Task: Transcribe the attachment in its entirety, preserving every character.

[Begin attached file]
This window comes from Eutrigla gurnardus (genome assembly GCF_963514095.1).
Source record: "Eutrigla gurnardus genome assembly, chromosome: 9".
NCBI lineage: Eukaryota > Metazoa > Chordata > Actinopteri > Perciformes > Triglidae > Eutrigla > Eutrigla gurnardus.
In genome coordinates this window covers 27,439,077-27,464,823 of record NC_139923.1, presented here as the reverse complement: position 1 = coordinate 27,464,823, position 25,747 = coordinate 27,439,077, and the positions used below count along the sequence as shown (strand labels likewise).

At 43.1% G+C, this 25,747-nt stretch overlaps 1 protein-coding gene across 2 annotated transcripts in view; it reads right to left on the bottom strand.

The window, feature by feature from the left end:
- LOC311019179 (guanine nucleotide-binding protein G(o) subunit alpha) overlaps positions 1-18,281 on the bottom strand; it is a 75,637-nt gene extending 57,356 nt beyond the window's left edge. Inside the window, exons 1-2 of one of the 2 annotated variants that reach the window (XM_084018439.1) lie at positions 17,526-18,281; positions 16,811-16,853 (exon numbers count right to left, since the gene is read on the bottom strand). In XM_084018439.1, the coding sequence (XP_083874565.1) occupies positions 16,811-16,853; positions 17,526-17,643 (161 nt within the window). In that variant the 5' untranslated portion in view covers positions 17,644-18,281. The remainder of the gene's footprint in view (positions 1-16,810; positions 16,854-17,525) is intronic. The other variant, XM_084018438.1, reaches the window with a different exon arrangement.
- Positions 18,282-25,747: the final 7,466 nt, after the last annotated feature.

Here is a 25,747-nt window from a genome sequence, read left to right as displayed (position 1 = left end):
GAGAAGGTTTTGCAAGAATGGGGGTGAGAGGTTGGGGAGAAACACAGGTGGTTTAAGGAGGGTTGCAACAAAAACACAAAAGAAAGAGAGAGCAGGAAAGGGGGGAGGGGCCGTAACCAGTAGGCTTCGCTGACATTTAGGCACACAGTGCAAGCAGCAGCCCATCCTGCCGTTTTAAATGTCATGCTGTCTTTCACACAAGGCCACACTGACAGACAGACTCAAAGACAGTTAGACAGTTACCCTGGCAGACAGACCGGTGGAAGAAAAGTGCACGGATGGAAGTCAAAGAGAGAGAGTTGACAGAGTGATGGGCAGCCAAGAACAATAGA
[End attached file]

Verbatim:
This window comes from Eutrigla gurnardus (genome assembly GCF_963514095.1).
Source record: "Eutrigla gurnardus genome assembly, chromosome: 9".
NCBI lineage: Eukaryota > Metazoa > Chordata > Actinopteri > Perciformes > Triglidae > Eutrigla > Eutrigla gurnardus.
In genome coordinates this window covers 27,439,077-27,464,823 of record NC_139923.1, presented here as the reverse complement: position 1 = coordinate 27,464,823, position 25,747 = coordinate 27,439,077, and the positions used below count along the sequence as shown (strand labels likewise).

At 43.1% G+C, this 25,747-nt stretch overlaps 1 protein-coding gene across 2 annotated transcripts in view; it reads right to left on the bottom strand.

The window, feature by feature from the left end:
- LOC311019179 (guanine nucleotide-binding protein G(o) subunit alpha) overlaps positions 1-18,281 on the bottom strand; it is a 75,637-nt gene extending 57,356 nt beyond the window's left edge. Inside the window, exons 1-2 of one of the 2 annotated variants that reach the window (XM_084018439.1) lie at positions 17,526-18,281; positions 16,811-16,853 (exon numbers count right to left, since the gene is read on the bottom strand). In XM_084018439.1, the coding sequence (XP_083874565.1) occupies positions 16,811-16,853; positions 17,526-17,643 (161 nt within the window). In that variant the 5' untranslated portion in view covers positions 17,644-18,281. The remainder of the gene's footprint in view (positions 1-16,810; positions 16,854-17,525) is intronic. The other variant, XM_084018438.1, reaches the window with a different exon arrangement.
- Positions 18,282-25,747: the final 7,466 nt, after the last annotated feature.

Here is a 25,747-nt window from a genome sequence, read left to right as displayed (position 1 = left end):
GAGAAGGTTTTGCAAGAATGGGGGTGAGAGGTTGGGGAGAAACACAGGTGGTTTAAGGAGGGTTGCAACAAAAACACAAAAGAAAGAGAGAGCAGGAAAGGGGGGAGGGGCCGTAACCAGTAGGCTTCGCTGACATTTAGGCACACAGTGCAAGCAGCAGCCCATCCTGCCGTTTTAAATGTCATGCTGTCTTTCACACAAGGCCACACTGACAGACAGACTCAAAGACAGTTAGACAGTTACCCTGGCAGACAGACCGGTGGAAGAAAAGTGCACGGATGGAAGTCAAAGAGAGAGAGTTGACAGAGTGATGGGCAGCCAAGAACAATAGA